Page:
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Taylor Series

In mathematics, we use Taylor Series to make clever calculations about functions and polynomials by using an infinite number of terms. Although this can be a difficult concept to grasp, the calculations aren't overly complex. So what exactly is a Taylor Series? Why are they so important? When do we use them? Let's find out:

The basic definition of a Taylor Series

A Taylor series is a representation of a function as an infinite sum of terms. calculated from the values of its derivatives at a single point. This is not limited to only exponentials or trigonometric functions but can be applied to a wide range of functions.

The general form of the Taylor series of a function f x about the point a is:

In this series, f a , f ′′ a , f ′′′ a and so on represent the first, second, third, etc., derivatives of the function evaluated at the point a .

Perhaps the most straightforward example of a Taylor Series is the expansion of e x :

As we can see, this expanded sum of infinite terms follows the rule for Taylor Series, as each term has a larger exponent. Remember that the symbol "!" represents a factorial value that needs to be multiplied by descending numbers down to one. For example, 4 ! represents 4 × 3 × 2 × 1 = 24 .

The Taylor series expansions for sin x and cos x centered around x = 0 are:

After seeing a few examples of Taylor Series, we see a few similarities. They all seem to have factorial values, and their exponents always increase. We can also see that the concept is applicable to geometrical concepts like cosine and sine.

The Geometric series expansion is as follows:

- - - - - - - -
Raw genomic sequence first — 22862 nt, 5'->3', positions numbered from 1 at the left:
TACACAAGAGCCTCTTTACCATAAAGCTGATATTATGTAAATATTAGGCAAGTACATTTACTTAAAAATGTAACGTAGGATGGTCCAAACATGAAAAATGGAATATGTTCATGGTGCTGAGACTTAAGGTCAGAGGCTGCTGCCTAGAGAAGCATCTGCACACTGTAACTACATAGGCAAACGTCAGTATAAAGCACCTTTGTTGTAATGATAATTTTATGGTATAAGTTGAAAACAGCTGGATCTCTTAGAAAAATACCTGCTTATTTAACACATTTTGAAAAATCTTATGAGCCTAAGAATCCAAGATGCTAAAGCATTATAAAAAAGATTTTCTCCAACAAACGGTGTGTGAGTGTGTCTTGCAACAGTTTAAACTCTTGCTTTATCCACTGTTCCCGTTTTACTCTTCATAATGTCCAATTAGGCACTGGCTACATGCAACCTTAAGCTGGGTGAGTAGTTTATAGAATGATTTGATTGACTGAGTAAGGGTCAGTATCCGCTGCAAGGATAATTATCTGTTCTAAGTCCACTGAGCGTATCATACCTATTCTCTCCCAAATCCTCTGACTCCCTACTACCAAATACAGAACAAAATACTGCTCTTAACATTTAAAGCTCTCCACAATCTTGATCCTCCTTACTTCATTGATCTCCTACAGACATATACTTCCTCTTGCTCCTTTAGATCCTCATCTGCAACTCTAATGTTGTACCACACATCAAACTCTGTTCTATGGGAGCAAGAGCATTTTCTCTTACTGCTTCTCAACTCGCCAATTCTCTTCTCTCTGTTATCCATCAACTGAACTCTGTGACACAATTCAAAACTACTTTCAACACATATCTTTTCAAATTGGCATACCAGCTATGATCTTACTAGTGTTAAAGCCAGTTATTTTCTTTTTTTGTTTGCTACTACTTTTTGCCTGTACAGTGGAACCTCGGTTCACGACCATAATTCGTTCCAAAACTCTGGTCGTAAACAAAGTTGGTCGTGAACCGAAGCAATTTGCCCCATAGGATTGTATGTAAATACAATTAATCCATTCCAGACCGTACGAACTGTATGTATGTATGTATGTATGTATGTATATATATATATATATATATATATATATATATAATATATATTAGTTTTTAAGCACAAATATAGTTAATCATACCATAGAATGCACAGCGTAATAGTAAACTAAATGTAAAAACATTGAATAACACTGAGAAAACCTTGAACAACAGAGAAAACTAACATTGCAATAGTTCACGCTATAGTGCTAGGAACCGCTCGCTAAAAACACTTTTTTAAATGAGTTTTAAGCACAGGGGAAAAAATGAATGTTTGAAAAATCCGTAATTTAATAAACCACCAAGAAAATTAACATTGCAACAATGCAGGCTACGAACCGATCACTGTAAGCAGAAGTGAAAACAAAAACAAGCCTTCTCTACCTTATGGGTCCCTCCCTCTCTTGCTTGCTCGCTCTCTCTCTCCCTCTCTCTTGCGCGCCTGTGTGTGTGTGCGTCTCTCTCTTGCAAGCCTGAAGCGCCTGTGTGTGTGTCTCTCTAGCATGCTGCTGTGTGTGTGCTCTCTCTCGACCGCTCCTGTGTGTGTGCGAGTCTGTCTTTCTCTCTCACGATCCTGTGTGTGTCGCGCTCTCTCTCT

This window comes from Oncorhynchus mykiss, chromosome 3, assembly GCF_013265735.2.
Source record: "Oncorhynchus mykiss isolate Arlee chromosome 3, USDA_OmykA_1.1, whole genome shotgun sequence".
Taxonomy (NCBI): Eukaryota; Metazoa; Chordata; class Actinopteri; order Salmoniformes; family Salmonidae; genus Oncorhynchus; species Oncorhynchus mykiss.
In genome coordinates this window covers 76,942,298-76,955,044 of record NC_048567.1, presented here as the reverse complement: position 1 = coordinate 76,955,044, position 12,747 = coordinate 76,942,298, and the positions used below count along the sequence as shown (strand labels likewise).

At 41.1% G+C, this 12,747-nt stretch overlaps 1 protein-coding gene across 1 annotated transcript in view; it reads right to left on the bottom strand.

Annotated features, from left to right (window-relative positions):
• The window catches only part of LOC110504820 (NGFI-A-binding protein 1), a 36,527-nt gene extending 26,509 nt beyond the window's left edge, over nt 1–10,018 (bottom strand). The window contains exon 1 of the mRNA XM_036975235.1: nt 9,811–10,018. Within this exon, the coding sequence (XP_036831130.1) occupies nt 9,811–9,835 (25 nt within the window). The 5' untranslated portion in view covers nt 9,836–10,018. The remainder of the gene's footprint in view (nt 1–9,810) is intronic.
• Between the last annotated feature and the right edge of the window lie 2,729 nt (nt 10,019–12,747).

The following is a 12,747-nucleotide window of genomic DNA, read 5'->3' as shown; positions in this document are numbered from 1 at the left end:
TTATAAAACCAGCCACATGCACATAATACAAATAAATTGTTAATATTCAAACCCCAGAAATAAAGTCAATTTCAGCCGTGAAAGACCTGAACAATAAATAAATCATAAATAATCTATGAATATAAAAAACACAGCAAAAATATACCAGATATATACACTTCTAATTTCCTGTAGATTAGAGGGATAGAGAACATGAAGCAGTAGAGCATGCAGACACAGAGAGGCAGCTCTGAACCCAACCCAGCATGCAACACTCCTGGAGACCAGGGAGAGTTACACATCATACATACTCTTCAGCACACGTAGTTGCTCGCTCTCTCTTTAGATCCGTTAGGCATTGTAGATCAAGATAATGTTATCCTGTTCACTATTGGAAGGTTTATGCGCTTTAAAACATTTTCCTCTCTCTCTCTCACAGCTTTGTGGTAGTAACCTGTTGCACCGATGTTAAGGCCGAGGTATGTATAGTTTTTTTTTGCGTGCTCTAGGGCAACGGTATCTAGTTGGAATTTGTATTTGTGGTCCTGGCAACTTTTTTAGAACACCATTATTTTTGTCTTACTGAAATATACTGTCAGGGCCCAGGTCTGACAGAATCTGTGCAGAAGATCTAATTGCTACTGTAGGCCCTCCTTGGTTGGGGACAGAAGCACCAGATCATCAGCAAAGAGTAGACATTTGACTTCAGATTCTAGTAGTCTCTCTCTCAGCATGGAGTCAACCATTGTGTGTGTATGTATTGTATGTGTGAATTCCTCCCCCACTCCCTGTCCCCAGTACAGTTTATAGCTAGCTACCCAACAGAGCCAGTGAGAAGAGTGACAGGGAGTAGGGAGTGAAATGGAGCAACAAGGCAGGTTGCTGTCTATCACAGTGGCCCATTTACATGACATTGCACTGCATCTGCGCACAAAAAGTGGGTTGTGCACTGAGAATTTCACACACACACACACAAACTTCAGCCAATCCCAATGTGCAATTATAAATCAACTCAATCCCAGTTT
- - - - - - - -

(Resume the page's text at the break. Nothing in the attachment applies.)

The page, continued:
Taylor Series is a powerful tool in calculus, providing a way to represent many functions as an infinite series, which can be useful in a variety of applications, including approximations and solving differential equations.

When are Taylor Series useful?

Taylor Series is useful when dealing with continuous functions.

We may recall that when we can graph a function as a single, unbroken curve, it is said to be continuous. This definition includes many functions, but it disqualifies things like hyperbolas because of their asymptotes.

Formally, a function is continuous at a point if the limit of the function as x approaches that point from either side is equal to the value of the function at the point itself.

So what does this all have to do with Taylor Series?

Recall that derivatives help us find the slope of a single point on a function's graph by measuring the change in y over the change in x as a ratio. A differential function is one that has an existing derivative. In other words, a function is differentiable at a point if the slope of the tangent line of the points from the left approaches the same value as the slope of the tangent of the points from the right. The resulting value is the derivative.

Okay, that might sound a little complicated -- but here''s the most important point:

We can find the derivatives of higher order by repeating this process and assigning each derivative to the values f , f ′′ , f ′′′ , etc. that exist at x = a . Each of these derivatives is evaluated at the point a , and these values form the coefficients for the terms in the Taylor series.

Notice anything familiar about these values? Each value has a larger exponent -- which should remind us of a Taylor Series.

In this case, we can create the following Taylor Series for f x as a power series:

In other words, we have expanded this function into an infinite sum of terms that each have larger exponents.

Note that we can write this in sigma notation as well:

But we still haven't really answered the question of when Taylor Series is useful.

In basic terms, we use Taylor Series to get approximate values for our functions. Although the first few terms in the Taylor Series may be a little off, we eventually get some extremely accurate approximations. This is especially true with functions like sine or cosine.